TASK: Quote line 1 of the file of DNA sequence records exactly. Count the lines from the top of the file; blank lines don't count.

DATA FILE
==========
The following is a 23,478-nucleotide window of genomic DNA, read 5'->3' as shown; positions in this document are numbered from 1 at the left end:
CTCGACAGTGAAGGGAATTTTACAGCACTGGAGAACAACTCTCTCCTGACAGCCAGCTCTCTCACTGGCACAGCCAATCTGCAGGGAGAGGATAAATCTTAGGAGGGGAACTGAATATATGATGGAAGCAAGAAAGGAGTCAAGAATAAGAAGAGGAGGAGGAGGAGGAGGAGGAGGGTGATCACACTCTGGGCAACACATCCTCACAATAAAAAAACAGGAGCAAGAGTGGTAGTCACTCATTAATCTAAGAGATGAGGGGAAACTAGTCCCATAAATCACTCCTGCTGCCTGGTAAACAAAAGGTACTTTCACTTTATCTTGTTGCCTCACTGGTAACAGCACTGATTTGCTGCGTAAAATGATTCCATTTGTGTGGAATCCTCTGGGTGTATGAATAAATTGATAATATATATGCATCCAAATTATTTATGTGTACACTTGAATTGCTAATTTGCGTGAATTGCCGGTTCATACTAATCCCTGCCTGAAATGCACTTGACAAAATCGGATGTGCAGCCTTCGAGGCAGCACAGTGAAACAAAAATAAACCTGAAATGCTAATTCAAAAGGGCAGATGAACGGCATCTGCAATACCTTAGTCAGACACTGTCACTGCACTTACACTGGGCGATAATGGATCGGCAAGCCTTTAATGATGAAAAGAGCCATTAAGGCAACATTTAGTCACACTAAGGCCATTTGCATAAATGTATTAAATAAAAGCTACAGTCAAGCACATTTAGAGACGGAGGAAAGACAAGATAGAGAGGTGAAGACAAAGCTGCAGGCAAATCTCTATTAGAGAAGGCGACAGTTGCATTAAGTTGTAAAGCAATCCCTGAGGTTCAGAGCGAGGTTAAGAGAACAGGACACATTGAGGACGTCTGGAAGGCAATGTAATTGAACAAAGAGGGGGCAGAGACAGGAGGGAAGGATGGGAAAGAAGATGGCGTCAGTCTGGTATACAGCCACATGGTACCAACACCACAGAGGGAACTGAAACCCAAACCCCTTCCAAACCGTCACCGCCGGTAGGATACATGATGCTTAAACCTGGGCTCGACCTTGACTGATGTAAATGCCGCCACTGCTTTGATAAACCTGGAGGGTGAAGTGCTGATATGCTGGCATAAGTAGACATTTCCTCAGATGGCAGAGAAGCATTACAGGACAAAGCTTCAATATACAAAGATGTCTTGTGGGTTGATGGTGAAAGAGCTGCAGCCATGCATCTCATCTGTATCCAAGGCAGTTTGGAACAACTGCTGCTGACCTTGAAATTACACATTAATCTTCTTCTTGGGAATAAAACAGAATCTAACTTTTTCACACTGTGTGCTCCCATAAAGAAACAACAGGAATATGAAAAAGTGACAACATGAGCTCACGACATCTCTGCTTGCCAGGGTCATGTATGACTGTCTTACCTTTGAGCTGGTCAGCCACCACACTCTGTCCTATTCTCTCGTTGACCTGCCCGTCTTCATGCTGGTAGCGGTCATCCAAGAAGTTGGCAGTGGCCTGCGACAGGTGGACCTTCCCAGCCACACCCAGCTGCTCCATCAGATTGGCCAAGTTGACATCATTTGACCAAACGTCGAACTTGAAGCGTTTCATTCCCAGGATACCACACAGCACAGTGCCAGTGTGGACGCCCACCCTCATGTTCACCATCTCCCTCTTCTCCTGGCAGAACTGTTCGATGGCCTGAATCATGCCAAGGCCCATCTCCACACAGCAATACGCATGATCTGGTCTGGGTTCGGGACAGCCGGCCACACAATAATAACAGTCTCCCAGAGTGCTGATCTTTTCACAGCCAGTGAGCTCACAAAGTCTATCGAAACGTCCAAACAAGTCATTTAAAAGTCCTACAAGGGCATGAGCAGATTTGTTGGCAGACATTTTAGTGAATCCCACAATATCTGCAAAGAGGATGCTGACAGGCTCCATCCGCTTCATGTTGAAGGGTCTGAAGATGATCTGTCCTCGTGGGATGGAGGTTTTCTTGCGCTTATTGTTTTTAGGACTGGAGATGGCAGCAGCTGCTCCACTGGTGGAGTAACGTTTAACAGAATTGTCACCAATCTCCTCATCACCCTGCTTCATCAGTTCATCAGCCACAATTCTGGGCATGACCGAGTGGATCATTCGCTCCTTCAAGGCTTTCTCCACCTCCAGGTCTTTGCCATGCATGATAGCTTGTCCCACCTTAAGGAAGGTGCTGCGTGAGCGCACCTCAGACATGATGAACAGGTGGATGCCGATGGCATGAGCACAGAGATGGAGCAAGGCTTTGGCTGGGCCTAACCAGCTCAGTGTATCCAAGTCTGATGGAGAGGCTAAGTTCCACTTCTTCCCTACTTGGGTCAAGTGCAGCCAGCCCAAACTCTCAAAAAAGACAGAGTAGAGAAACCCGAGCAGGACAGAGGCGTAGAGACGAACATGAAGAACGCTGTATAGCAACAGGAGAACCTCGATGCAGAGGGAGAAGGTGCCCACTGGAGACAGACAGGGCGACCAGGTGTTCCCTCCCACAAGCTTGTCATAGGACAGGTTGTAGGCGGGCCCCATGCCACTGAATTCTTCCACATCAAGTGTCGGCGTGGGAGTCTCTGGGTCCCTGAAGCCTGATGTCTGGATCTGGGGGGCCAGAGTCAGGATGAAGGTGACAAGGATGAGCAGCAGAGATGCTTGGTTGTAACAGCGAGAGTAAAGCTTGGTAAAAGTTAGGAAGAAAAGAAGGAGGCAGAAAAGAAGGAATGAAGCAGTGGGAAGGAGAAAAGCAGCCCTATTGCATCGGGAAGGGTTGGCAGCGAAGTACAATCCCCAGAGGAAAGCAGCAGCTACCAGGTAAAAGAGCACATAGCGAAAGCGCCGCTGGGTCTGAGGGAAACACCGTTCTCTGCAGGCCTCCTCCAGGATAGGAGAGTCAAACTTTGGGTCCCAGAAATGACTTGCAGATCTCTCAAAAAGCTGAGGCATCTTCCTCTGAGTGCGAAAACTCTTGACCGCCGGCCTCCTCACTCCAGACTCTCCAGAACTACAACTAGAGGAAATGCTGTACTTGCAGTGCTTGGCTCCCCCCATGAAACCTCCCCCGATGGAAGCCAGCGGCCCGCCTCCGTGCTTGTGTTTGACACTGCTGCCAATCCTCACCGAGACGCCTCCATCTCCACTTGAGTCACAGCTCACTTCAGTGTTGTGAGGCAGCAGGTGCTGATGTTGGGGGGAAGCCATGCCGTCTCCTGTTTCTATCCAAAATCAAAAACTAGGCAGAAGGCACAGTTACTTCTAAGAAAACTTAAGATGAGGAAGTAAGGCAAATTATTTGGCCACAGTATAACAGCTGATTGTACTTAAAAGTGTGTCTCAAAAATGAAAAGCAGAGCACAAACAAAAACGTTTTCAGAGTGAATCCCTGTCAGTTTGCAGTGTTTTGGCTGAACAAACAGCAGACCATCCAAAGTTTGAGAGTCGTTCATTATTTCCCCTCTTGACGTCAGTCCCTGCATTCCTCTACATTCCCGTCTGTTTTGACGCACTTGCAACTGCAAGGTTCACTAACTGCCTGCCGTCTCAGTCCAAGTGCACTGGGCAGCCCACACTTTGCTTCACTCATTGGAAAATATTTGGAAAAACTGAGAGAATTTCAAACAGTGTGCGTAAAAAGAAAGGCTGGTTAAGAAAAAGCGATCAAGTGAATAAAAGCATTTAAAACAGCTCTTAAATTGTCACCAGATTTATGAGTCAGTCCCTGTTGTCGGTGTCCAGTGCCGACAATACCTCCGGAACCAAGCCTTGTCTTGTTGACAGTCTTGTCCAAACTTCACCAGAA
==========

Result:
The following is a 23,478-nucleotide window of genomic DNA, read 5'->3' as shown; positions in this document are numbered from 1 at the left end: